July is expected to be toasty but how high will temperatures surge?

July is typically the warmest month of the year for the contiguous United States. According to NOAA records, temperatures have risen at a rate of 0.83 degrees Fahrenheit per century. July 2023 was reported to be the 11th warmest on record for the U.S., while precipitation ranked in the middle of the pack.

The latest climate outlooks for July show NOAA expects much of the country to exhibit above average temperatures while many communities see a rainfall deficit.

Typically, July is the warmest month around the nation with average highs in the 80s and 90s, but with the addition of heat waves, normal might feel downright cool compared to what the country is expected to experience.

NOAA’s temperature outlook shows most of the country is in store for heat that has a higher probability of being more extreme than usual with only the West Coast in line for normal temperatures during the second month of meteorological summer.

The Rockies, mid-Atlantic and Northeast make up the areas that have the highest probabilities of seeing temperatures that are above normal.


It remains to be seen whether the average monthly temperature will challenge the all-time record set back in July 1936 of 76.77 °F.

According to NOAA historical data, July 2022 came closest to surpassing the 1936 record but fell short by about 0.4 °F.

While overall temperatures are expected to be warmer than those experienced in June, it's possible that some cities in the northern tier have already had their warmest day of the summer. 

A massive ridge that covered parts of the Ohio Valley and Northeast challenged all-time records for its scope, rankings that likely won’t be tested again anytime soon. 

An element of the summer forecast that remains uncertain is the precipitation outlook, with forecasters expressing less confidence in this realm when compared to temperatures.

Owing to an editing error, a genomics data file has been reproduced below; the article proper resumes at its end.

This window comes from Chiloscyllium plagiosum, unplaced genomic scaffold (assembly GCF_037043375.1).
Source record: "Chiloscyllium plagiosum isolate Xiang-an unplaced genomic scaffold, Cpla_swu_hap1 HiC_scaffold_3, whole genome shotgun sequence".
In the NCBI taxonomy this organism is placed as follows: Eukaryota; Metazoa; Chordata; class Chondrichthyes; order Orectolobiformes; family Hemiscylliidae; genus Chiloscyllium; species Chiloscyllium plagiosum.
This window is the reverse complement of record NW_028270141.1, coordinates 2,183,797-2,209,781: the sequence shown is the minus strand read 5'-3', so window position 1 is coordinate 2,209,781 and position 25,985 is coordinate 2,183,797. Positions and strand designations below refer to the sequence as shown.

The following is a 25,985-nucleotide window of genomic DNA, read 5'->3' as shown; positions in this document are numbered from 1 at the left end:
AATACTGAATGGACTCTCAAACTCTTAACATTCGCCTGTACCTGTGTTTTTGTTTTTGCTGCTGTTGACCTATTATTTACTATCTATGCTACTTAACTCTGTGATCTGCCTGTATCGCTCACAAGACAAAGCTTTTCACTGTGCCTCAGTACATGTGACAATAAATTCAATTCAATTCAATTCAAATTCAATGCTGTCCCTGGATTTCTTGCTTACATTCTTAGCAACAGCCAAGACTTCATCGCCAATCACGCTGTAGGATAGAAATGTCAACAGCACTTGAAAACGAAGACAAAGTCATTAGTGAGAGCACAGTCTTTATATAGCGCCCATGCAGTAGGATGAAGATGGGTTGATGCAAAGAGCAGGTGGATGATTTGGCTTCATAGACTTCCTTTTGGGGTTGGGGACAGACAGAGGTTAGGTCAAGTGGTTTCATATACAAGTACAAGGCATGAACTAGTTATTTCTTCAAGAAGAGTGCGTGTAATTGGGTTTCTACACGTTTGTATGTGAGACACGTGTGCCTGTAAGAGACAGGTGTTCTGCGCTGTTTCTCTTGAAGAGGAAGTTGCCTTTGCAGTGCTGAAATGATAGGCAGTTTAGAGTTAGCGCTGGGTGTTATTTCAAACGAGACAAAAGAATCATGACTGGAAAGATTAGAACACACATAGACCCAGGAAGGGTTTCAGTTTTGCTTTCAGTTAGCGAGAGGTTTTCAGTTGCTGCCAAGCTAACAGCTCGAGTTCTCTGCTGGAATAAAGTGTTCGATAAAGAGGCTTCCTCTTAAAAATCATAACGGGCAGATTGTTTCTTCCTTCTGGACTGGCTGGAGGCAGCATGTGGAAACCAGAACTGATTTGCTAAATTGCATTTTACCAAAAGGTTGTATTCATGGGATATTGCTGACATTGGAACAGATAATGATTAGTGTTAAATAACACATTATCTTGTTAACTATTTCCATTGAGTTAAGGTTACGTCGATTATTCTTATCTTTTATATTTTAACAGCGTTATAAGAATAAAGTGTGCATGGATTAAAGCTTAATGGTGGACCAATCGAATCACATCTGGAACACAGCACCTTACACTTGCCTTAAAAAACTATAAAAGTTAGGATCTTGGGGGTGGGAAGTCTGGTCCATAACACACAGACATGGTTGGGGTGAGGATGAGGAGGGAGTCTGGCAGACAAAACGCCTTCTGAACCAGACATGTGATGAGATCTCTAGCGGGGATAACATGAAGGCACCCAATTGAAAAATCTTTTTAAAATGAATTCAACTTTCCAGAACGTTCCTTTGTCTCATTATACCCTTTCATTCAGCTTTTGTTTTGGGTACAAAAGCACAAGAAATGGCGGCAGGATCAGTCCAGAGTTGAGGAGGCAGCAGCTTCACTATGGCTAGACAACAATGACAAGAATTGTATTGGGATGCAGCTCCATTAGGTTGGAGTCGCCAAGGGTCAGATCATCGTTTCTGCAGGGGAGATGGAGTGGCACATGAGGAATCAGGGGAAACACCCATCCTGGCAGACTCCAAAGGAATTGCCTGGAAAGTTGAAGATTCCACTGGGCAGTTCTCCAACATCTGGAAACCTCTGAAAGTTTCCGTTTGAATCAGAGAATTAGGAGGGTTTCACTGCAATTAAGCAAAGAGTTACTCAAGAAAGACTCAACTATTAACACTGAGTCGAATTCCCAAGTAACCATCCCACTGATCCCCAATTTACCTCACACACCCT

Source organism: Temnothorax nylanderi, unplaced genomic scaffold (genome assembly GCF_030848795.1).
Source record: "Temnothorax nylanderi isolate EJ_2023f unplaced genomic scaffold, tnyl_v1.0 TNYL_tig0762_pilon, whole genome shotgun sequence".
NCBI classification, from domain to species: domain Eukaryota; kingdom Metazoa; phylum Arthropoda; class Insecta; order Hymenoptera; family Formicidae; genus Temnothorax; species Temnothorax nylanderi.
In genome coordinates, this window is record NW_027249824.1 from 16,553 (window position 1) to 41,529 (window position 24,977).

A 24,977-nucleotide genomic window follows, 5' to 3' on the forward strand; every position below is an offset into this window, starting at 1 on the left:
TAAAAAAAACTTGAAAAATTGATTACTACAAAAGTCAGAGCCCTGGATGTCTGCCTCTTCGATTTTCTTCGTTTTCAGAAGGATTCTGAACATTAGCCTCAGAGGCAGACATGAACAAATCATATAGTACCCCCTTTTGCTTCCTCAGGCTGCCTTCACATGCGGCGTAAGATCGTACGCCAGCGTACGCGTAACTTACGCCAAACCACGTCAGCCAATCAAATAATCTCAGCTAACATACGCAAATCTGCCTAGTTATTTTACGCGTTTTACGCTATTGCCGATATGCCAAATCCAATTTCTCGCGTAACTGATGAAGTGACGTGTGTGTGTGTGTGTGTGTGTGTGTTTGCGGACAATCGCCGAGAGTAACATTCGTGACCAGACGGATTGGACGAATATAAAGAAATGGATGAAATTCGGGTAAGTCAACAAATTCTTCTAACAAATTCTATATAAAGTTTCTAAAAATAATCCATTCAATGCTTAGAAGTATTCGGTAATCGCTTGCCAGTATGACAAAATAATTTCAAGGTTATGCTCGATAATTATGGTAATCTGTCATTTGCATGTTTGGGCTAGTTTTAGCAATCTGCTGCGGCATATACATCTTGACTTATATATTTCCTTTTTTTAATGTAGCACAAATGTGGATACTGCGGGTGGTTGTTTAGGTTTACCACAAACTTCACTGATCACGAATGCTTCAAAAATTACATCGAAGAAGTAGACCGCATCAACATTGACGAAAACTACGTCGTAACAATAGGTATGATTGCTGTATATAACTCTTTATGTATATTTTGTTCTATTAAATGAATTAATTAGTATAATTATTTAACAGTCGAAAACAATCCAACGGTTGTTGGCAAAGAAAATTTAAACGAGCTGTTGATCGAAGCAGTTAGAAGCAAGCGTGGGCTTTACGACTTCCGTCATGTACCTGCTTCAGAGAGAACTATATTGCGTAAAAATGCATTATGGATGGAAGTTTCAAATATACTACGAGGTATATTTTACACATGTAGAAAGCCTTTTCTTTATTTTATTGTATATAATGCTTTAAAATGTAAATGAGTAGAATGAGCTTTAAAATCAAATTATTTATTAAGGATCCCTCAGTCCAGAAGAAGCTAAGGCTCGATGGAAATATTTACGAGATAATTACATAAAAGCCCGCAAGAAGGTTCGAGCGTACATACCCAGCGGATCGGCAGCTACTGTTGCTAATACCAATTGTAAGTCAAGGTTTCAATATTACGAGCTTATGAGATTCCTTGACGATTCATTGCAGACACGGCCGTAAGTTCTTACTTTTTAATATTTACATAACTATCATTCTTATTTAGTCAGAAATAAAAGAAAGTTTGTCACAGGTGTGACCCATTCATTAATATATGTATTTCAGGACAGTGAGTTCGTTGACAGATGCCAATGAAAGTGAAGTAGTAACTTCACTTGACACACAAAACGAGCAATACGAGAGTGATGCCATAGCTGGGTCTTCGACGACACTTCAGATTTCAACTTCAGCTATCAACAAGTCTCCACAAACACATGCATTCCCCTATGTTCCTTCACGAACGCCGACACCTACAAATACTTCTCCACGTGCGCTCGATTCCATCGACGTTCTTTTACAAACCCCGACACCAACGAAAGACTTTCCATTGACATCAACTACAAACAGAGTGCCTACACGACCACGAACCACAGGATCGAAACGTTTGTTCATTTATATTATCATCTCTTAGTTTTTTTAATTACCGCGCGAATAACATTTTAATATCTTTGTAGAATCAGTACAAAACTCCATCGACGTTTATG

July precipitation outlook

Most of the country is expected to exhibit drier than normal conditions during July, but there are few exceptions.

NOAA suggests that parts of the eastern U.S. and Gulf Coast could see enhanced tropical moisture, potentially resulting in a wetter July than usual.

States included in this moisture zone are Louisiana, Mississippi, Alabama, Georgia, Florida and the Carolinas.

The government-produced outlook does not specify how many inches of rainfall a region might see above or below average. Instead, it highlights the probability of precipitation being below or above typical levels.

Communities in the Ohio Valley and Northwest are at a higher risk of experiencing below-normal precipitation.

A notable mention is the Desert Southwest, where computer guidance indicates a relatively lackluster monsoon.

Many Southwest communities rely on the monsoon season for a majority of their annual rainfall. Without a significant amount of precipitation, these regions could once again face periods of tight water restrictions and increased fire dangers.